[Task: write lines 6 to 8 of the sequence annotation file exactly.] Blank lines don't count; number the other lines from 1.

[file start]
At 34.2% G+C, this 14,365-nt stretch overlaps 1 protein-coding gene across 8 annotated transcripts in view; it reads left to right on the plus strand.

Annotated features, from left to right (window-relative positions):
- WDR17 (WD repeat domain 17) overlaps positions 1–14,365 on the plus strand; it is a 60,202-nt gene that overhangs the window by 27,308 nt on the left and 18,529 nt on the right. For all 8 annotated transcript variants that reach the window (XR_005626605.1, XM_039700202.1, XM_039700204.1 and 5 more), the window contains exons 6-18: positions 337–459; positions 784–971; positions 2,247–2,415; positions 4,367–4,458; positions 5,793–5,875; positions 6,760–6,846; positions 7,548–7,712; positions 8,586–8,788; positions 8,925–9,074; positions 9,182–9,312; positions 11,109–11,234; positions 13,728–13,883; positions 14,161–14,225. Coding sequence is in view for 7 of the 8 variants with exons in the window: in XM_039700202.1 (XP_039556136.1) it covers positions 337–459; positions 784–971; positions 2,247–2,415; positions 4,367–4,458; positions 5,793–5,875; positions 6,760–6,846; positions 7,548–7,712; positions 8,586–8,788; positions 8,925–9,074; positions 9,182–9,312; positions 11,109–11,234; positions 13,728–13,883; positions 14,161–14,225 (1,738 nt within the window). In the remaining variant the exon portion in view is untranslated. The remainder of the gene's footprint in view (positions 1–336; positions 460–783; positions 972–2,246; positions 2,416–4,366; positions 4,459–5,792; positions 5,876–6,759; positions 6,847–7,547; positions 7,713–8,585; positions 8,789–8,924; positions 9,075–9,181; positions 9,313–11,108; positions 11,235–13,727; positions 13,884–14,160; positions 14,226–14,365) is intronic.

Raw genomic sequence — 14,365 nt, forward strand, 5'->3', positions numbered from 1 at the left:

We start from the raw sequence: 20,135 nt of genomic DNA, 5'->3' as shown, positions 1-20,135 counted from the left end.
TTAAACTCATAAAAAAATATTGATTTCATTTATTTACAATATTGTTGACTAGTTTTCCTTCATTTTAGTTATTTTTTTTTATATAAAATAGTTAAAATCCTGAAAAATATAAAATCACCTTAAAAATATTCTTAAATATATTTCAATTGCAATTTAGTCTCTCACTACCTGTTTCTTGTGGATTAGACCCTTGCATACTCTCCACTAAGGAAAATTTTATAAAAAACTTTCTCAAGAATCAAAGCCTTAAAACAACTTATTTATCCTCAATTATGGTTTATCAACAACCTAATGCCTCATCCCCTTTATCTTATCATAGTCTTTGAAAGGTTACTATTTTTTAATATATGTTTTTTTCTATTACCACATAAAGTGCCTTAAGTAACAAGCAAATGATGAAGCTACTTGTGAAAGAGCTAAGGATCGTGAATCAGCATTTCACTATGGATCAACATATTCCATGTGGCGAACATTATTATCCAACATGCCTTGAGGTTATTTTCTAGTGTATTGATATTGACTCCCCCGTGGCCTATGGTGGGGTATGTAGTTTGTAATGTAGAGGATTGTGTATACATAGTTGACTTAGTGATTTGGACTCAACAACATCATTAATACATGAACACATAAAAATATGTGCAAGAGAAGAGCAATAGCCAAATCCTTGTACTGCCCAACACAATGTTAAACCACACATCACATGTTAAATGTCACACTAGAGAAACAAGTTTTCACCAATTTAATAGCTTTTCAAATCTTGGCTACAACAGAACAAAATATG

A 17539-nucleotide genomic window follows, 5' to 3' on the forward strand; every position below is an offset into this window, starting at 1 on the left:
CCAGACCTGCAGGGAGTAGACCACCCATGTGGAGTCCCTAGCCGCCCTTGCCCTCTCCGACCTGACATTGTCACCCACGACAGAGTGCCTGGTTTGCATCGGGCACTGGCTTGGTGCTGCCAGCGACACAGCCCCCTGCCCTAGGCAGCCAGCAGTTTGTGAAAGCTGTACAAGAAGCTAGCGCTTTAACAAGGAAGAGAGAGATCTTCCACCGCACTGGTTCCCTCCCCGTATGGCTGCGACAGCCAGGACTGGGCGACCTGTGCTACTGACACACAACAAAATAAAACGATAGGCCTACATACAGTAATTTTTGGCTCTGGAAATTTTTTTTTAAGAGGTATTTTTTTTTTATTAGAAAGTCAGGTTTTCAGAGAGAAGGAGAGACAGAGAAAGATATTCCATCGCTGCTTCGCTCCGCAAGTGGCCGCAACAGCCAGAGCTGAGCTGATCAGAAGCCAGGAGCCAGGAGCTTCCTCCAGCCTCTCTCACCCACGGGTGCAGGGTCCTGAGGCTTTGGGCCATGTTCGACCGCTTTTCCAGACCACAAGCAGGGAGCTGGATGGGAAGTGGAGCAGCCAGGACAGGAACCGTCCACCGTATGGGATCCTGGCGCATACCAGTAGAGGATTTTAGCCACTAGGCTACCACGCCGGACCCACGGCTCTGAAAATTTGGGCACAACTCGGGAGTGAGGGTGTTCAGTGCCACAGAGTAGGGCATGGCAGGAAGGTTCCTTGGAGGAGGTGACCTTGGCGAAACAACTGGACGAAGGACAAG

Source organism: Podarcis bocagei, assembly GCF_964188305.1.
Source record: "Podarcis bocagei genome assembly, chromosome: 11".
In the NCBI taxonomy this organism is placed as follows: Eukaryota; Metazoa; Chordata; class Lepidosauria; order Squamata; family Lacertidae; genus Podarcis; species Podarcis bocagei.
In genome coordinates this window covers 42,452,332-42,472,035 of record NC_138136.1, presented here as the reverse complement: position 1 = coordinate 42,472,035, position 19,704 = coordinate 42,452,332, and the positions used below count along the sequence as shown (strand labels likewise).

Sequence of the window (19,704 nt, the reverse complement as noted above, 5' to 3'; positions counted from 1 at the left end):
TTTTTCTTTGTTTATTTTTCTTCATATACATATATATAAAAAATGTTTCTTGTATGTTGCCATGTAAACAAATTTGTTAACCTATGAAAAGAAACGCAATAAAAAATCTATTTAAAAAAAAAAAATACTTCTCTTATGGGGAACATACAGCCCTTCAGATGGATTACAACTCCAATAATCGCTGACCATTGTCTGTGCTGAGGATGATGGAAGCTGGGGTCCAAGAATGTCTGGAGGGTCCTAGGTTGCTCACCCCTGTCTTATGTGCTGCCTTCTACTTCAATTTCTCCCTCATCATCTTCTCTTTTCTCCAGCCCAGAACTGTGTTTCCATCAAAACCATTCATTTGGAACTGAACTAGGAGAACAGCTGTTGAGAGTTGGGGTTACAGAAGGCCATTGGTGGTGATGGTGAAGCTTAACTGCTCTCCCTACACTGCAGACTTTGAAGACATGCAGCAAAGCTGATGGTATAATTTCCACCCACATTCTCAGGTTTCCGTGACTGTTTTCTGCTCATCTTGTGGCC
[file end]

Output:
TTAAACTCATAAAAAAATATTGATTTCATTTATTTACAATATTGTTGACTAGTTTTCCTTCATTTTAGTTATTTTTTTTTATATAAAATAGTTAAAATCCTGAAAAATATAAAATCACCTTAAAAATATTCTTAAATATATTTCAATTGCAATTTAGTCTCTCACTACCTGTTTCTTGTGGATTAGACCCTTGCATACTCTCCACTAAGGAAAATTTTATAAAAAACTTTCTCAAGAATCAAAGCCTTAAAACAACTTATTTATCCTCAATTATGGTTTATCAACAACCTAATGCCTCATCCCCTTTATCTTATCATAGTCTTTGAAAGGTTACTATTTTTTAATATATGTTTTTTTCTATTACCACATAAAGTGCCTTAAGTAACAAGCAAATGATGAAGCTACTTGTGAAAGAGCTAAGGATCGTGAATCAGCATTTCACTATGGATCAACATATTCCATGTGGCGAACATTATTATCCAACATGCCTTGAGGTTATTTTCTAGTGTATTGATATTGACTCCCCCGTGGCCTATGGTGGGGTATGTAGTTTGTAATGTAGAGGATTGTGTATACATAGTTGACTTAGTGATTTGGACTCAACAACATCATTAATACATGAACACATAAAAATATGTGCAAGAGAAGAGCAATAGCCAAATCCTTGTACTGCCCAACACAATGTTAAACCACACATCACATGTTAAATGTCACACTAGAGAAACAAGTTTTCACCAATTTAATAGCTTTTCAAATCTTGGCTACAACAGAACAAAATATG

A 17539-nucleotide genomic window follows, 5' to 3' on the forward strand; every position below is an offset into this window, starting at 1 on the left:
CCAGACCTGCAGGGAGTAGACCACCCATGTGGAGTCCCTAGCCGCCCTTGCCCTCTCCGACCTGACATTGTCACCCACGACAGAGTGCCTGGTTTGCATCGGGCACTGGCTTGGTGCTGCCAGCGACACAGCCCCCTGCCCTAGGCAGCCAGCAGTTTGTGAAAGCTGTACAAGAAGCTAGCGCTTTAACAAGGAAGAGAGAGATCTTCCACCGCACTGGTTCCCTCCCCGTATGGCTGCGACAGCCAGGACTGGGCGACCTGTGCTACTGACACACAACAAAATAAAACGATAGGCCTACATACAGTAATTTTTGGCTCTGGAAATTTTTTTTTAAGAGGTATTTTTTTTTTATTAGAAAGTCAGGTTTTCAGAGAGAAGGAGAGACAGAGAAAGATATTCCATCGCTGCTTCGCTCCGCAAGTGGCCGCAACAGCCAGAGCTGAGCTGATCAGAAGCCAGGAGCCAGGAGCTTCCTCCAGCCTCTCTCACCCACGGGTGCAGGGTCCTGAGGCTTTGGGCCATGTTCGACCGCTTTTCCAGACCACAAGCAGGGAGCTGGATGGGAAGTGGAGCAGCCAGGACAGGAACCGTCCACCGTATGGGATCCTGGCGCATACCAGTAGAGGATTTTAGCCACTAGGCTACCACGCCGGACCCACGGCTCTGAAAATTTGGGCACAACTCGGGAGTGAGGGTGTTCAGTGCCACAGAGTAGGGCATGGCAGGAAGGTTCCTTGGAGGAGGTGACCTTGGCGAAACAACTGGACGAAGGACAAG